Wednesday, November 5, 2008

Snowy Owl in New Hampshire pt 2

The BFO's header (above) image is a crop of and image that will give you and idea just how close I was to this beautiful bird. I was just following a Snow Bunting that was working the edge of the rocks for food when I saw something white and said to myself whats that, you can amagin how surprised I was to be about 12 feet away from a Snowy Owl. I clicked off a few images and turn to tell Len Medlock " Snowy Owl" he was behind and took off running to get his camera and tell the other members of our party. I started to back up everytime the owl looked way and started shooting photos again, someone yelled something, I look back and there was the whole group standing there. Steve Mirick said move away slowly or something like that. I lowered my body to get out of site of the owl when someone out for a walk on the rocks spooked the owl( not on porpose) it flew just a little ways and landed on a rock where everyone had great views of the owl for 30 minutes or so. As we were leaveing I saw Steve M helping a little boy with his camera to get a photo of the owl through Steves scope and i'm sure that boy and his mom will never forget that. Nice job Steve!

These are more of the other images that I took of the Snowy Owl last Sunday Nov 2nd while on the Brookline (Mass)Bird Club's trip to the NH sea coast. As it turns out there was another snowy owl found that day at Plum Inland and from the Vt e-bird report by Jane Stein about a snowy owl seen on a hawk watch two days before. Here's a link to that report; . And I found this very interesting report from Ron Pittaway and Jean Iron in Canada dated: November 1, 2008 ontbirds AT Subject: [Ontbirds] Quebec Report - Snowy Owl, Pine Grosbeak, Bohemian Waxwing. Pascal Cote of the Observatoire d'oiseaux de Tadoussac reports the first good movements of Pine Grosbeaks and Bohemian Waxwings on Wednesday when 1200 grosbeaks and 640 waxwings passed the observatory. Common Redpolls are still moving, but less than 2000 per day. Snowy Owl: Lemming numbers are low across the Eastern Arctic. Quebec is experiencing a big flight of Snowy Owls (Quebec's bird) with more and more observations since 25 October.

See The observatory publishes "The Migration Chronicle" in French and English.. Click on English at top right of page Ron Pittaway and Jean Iron Toronto and Minden ON This was a very interesting read given the Snowy Owl sittings this week. We could be in for a good winter of Boral and Arctic birds in our own backyards.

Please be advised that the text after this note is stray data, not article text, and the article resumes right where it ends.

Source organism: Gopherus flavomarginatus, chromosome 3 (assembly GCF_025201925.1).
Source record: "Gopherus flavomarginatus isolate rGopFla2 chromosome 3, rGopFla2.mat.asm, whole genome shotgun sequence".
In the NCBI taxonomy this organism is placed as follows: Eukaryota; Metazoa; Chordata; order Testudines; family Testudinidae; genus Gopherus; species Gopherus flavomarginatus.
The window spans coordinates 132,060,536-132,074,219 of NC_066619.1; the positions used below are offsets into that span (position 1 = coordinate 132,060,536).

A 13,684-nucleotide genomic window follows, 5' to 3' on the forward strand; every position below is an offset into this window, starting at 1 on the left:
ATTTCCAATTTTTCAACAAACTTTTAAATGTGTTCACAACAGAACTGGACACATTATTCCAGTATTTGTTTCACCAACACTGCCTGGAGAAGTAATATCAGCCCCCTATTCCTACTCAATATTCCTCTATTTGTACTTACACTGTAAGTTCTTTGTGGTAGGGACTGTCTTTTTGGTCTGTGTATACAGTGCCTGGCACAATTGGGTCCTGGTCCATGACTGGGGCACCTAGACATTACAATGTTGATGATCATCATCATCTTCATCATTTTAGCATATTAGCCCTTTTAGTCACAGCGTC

Anyhow how about bird number 300, a Rufous Hummingbird and I had a great day with this great group of birders from all over NE. Look forward to the next time I'm down on the coast of NH.

Thanks for visiting BFO's

Peter Manship

Monday, November 3, 2008

Birding the coast of New Hampshire in November pt 1 of 3

Blue sky, Sunshine and strong winds coming out of the northeast. The temps in the low to mid forties and the boy's and I headed out at 3;oc in the morning to go birding on the coast of New Hampshire with Steve and Jane Mirick. They were leading the Brookline Birding Club and anyone else that wanted to on a birding tour of the NH seacoast. We started out in Seabrook and worked our way north, the group had great looks at many bird thanks to effort of everyone. We got things rolling with a Fox Sparrow and then a White-crowned Sparrow. Moving up the road to Seabrook state park/beach (i don't know which) there was a large flock of Snow Buntings feeding in the park, probably 300 plus . Horned larks flew past, there was Red-throated Loons preening in the harbor channel and I already had three new life birds. And it was only 10 o'clock, It was going to be a great day, little did I know just how good it was going to be. Steve found a Lapland Longspur which was quite difficult to relocate as the flock of Snow Buntings keep spooking. We were looking in the sand dunes for a Ipswich/Savannah type
sparrow, looking around I found a Lapland Longspur feeding in the tall grass on the sand dunes.

We moved on to a place called Bicentennial park in Hampton, here we found some Yellow-rump, Nashville and Black Poll Warblers. And just beyond the park is where the Dickcessel was found by David Johnston of Bratteleboro Vermont. Here is a link to Len Medlock's beautiful image of it :

This last image is for Art Morris , a soft Blurr of a Ipswick/Savannah sparrow taking flight in the dunes. When it calm down around here I'm going to post a report about my weekend How-To Seminar in Portland, Maine: “The Art of Nature Photography; It Ain’t Just Birds” Weekend with great Arthur Morris, which was just amazing!
Till then make sure to VOTE and I'll start working on part 2 for next post.

Thanks for checking in to BFO's
Peter Manship

Sunday, November 2, 2008

Snowy Owl on New Hampshire coast

This post is just to get some of the Snowy Owl photos up for people to see. I will do a report on my birding trip to the coast of NH tomorrow. For now here's a couple of images .
This is life bird #300 a Rufous Hummingbird

Thanks to Steve and Jane for # 300 and to all the other people that made it a great fun day of birding on the coast of NH. Here's a link to Steve's report for the day:

Peter Manship